If you come here with a hand scratching your head, here are some quick items that sums up my solution, which may help you too.
Got another 23inch monitor (HP 2311f) to match with my current Acer G235H. Wish it gives me more fun. It turned out that I spend half day installing it up on my ubuntu. Indeed, this isn't the first time that I encountered this issue. But this time, I did learn something, which I thought would be good to share.
My environments are:
After connected this HP2311f to my graphic card's D-SUB, it was recognized however I want to use the HDMI cable just to see if it can give me better quality. But it doesn't work. I didn't want to get myself involved with linux graphic card set up, which was always a frustration. Then I decided to reinstall my Nvidia propriety driver NVIDIA-Linux-x86_64-337.25.run. It's so because I managed to installed it before and assuming it should be fine this time.
As you expected, it didn't. I end up with
I have tried
None of them give me a peace.
Google with keywords: nvidia driver, update, freeze and high CPU, I got a lots of people within similar or same situation. There was one thing in common: no sound solution. I was forced to using my head instead of shooting blindly and in vain.
Looking into xorg's log, I narrow down that my problem might be xorg cannot read the EDID.
#handy for inspecting xorg log grep -E 'EE|WW' /var/log/Xorg.1.log | less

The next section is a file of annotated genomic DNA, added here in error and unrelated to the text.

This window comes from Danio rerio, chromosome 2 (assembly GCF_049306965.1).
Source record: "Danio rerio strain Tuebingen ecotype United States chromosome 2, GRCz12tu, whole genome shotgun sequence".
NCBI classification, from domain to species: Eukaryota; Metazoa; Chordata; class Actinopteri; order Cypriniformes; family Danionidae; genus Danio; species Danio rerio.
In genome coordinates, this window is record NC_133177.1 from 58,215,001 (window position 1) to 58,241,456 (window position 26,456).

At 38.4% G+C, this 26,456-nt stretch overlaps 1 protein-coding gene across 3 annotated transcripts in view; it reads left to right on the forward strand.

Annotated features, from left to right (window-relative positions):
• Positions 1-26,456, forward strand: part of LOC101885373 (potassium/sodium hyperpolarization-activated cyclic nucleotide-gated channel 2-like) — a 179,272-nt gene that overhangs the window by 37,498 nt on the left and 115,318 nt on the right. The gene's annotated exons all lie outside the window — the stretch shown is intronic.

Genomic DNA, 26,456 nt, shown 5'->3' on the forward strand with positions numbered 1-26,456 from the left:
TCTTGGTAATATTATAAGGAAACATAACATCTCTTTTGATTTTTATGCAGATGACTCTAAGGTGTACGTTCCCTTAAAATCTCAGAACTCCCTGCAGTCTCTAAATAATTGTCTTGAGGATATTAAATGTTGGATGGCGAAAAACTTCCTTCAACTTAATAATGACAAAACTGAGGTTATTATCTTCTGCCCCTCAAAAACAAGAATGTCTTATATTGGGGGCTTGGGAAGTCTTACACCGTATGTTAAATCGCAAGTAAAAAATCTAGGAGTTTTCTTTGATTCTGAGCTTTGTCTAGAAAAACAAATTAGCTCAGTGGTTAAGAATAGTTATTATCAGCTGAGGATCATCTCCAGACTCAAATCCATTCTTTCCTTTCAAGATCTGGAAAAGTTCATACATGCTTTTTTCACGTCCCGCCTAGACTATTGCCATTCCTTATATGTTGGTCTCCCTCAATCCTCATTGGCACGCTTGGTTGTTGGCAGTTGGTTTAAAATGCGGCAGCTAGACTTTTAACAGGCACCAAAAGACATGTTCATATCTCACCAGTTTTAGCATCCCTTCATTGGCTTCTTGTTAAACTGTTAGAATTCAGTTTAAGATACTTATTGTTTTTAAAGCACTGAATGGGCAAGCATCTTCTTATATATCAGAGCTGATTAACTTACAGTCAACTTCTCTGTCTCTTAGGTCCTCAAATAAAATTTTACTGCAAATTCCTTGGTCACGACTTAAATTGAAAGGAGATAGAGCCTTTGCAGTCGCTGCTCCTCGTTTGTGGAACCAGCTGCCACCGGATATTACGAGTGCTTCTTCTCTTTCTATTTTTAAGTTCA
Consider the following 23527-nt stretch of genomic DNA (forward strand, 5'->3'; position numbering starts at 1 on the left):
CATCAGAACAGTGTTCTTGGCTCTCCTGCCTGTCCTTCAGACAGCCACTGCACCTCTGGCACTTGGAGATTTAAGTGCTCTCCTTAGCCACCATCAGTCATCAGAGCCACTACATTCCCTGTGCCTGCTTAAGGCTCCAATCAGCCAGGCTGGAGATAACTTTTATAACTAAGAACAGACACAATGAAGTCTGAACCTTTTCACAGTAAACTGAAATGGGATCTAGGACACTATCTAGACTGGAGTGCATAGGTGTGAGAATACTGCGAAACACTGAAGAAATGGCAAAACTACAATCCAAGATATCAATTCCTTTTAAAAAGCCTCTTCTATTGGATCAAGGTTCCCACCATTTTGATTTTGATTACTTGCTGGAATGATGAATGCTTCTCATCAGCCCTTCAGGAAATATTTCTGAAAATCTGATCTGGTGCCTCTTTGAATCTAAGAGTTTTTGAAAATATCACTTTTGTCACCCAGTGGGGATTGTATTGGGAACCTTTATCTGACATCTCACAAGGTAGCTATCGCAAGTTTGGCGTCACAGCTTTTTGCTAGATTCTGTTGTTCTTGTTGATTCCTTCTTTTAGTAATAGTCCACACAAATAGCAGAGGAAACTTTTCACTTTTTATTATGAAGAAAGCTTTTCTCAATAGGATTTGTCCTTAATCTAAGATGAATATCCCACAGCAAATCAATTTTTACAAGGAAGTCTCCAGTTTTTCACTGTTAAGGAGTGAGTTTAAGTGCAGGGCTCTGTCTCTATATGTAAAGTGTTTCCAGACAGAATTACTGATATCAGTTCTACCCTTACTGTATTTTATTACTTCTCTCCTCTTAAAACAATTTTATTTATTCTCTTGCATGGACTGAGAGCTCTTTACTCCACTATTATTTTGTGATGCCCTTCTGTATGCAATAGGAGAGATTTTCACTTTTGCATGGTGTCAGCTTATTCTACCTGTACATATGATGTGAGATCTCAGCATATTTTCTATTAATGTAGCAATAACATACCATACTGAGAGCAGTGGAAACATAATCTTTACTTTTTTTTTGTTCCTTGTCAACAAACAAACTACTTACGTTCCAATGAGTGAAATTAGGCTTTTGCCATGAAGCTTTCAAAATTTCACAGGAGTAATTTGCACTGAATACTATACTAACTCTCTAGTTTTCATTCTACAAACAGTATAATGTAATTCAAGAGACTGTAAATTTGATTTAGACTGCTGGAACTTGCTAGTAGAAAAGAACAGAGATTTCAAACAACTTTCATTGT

It was a reasonable conclusion after seeing a lot of message complaining not able to obtain EDID. It was also reasonable to assume that xorg process continuously read them and ended up taking too much CPU. One other thing I still don't understand is that it seemed keeping my old monitor's information because the log complaining about CRT-0, CRT-11) EDID which didn't exist. Sending me email: email@example.com if you know the reason.
Starting from this, I used get-edid and parse-edid to extract my two monitors EDID. It failed by stating that the header checksum invalid. I then turned to a windows XP with other tool: Monitor Asset Manager, which did the job. Before I transfer those extracted binary files, I found another awesome tool to accomplish this in linux, thanks to Creating and using edid.bin via xorg.conf
sudo X -verbose 6 > ~/xorg.log 2>&1 #Ctrl+C to interrupt it, which didn't work and I ended up with reboot. sudo nvidia-xconfig --extract-edids-from-file=~/xorg.log --extract--edids-output-file=~/edid.bin
Then I have got two files, edid.bin and edid.bin.0 corresponding to my two monitors. parse-edid was satisified with these two files.
Section "Device" Identifier "Device0" Driver "nvidia" VendorName "NVIDIA Corporation" Option "ConnectedMonitor" "DFP-0, DFP-1" Option "CustomEDID" "DFP-0:/etc/X11/hp2311-edid.bin" Option "CustomEDID" "DFP-1:/etc/X11/acer235-edid.bin" Option "IgnoredEDID" "false" Option "UseEDID" "true" Option "MetaModeOrientation" "DFP-1 LeftOf DFP-0" EndSection Section "Screen" Identifier "Screen0" Device "Device0" Monitor "Monitor0" DefaultDepth 24 Option "Stereo" "0" Option "TwinView" "true" Option "SLI" "Off" Option "MultiGPU" "Off" Option "BaseMosaic" "off" SubSection "Display" Depth 24 EndSubSection EndSection